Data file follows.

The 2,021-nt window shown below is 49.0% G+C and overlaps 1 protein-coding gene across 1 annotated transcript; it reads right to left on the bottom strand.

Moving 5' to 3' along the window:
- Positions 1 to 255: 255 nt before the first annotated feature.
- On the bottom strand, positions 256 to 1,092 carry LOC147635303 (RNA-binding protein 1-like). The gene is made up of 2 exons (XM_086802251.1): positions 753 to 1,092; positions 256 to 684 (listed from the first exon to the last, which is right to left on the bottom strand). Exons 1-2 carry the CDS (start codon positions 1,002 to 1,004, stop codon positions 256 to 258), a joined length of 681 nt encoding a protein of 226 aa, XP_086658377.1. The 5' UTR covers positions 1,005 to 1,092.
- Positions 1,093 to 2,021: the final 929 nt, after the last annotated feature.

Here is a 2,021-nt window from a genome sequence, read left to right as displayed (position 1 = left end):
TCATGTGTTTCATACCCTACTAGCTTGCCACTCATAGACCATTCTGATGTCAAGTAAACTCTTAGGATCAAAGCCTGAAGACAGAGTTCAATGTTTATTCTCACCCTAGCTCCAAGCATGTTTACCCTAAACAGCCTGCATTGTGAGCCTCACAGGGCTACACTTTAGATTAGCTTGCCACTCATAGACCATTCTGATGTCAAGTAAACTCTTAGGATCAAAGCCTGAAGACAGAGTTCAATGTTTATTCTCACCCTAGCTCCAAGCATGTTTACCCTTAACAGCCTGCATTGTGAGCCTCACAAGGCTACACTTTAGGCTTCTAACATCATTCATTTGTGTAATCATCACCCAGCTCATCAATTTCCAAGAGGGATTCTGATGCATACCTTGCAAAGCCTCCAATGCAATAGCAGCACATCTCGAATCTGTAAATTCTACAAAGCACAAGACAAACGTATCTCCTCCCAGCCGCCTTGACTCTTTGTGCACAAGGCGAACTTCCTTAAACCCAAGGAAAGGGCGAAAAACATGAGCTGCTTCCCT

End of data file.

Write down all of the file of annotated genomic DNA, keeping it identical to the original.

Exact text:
The 2,021-nt window shown below is 49.0% G+C and overlaps 1 protein-coding gene across 1 annotated transcript; it reads right to left on the bottom strand.

Moving 5' to 3' along the window:
- Positions 1 to 255: 255 nt before the first annotated feature.
- On the bottom strand, positions 256 to 1,092 carry LOC147635303 (RNA-binding protein 1-like). The gene is made up of 2 exons (XM_086802251.1): positions 753 to 1,092; positions 256 to 684 (listed from the first exon to the last, which is right to left on the bottom strand). Exons 1-2 carry the CDS (start codon positions 1,002 to 1,004, stop codon positions 256 to 258), a joined length of 681 nt encoding a protein of 226 aa, XP_086658377.1. The 5' UTR covers positions 1,005 to 1,092.
- Positions 1,093 to 2,021: the final 929 nt, after the last annotated feature.

Here is a 2,021-nt window from a genome sequence, read left to right as displayed (position 1 = left end):
TCATGTGTTTCATACCCTACTAGCTTGCCACTCATAGACCATTCTGATGTCAAGTAAACTCTTAGGATCAAAGCCTGAAGACAGAGTTCAATGTTTATTCTCACCCTAGCTCCAAGCATGTTTACCCTAAACAGCCTGCATTGTGAGCCTCACAGGGCTACACTTTAGATTAGCTTGCCACTCATAGACCATTCTGATGTCAAGTAAACTCTTAGGATCAAAGCCTGAAGACAGAGTTCAATGTTTATTCTCACCCTAGCTCCAAGCATGTTTACCCTTAACAGCCTGCATTGTGAGCCTCACAAGGCTACACTTTAGGCTTCTAACATCATTCATTTGTGTAATCATCACCCAGCTCATCAATTTCCAAGAGGGATTCTGATGCATACCTTGCAAAGCCTCCAATGCAATAGCAGCACATCTCGAATCTGTAAATTCTACAAAGCACAAGACAAACGTATCTCCTCCCAGCCGCCTTGACTCTTTGTGCACAAGGCGAACTTCCTTAAACCCAAGGAAAGGGCGAAAAACATGAGCTGCTTCCCT